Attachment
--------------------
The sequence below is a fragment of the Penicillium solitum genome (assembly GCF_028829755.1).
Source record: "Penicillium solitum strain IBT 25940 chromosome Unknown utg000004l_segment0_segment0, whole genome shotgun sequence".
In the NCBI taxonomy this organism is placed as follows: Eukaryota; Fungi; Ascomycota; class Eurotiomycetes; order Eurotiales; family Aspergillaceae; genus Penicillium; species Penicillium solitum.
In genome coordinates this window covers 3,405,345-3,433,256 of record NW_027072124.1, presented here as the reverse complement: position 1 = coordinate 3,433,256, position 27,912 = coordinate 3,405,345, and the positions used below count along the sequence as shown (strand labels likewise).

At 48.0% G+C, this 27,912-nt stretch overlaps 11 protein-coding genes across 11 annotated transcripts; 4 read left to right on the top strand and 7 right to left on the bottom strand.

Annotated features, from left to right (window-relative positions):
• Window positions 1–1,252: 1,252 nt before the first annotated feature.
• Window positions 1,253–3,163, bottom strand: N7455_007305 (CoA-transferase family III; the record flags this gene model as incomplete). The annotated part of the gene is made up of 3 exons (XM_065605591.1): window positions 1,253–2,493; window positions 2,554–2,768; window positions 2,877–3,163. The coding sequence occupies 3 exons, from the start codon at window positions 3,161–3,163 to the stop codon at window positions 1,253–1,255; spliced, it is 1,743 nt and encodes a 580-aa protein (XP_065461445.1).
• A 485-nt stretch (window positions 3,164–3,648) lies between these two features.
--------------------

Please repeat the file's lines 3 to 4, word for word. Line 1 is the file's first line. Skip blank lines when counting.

In the NCBI taxonomy this organism is placed as follows: Eukaryota; Fungi; Ascomycota; class Eurotiomycetes; order Eurotiales; family Aspergillaceae; genus Penicillium; species Penicillium solitum.
In genome coordinates this window covers 3,405,345-3,433,256 of record NW_027072124.1, presented here as the reverse complement: position 1 = coordinate 3,433,256, position 27,912 = coordinate 3,405,345, and the positions used below count along the sequence as shown (strand labels likewise).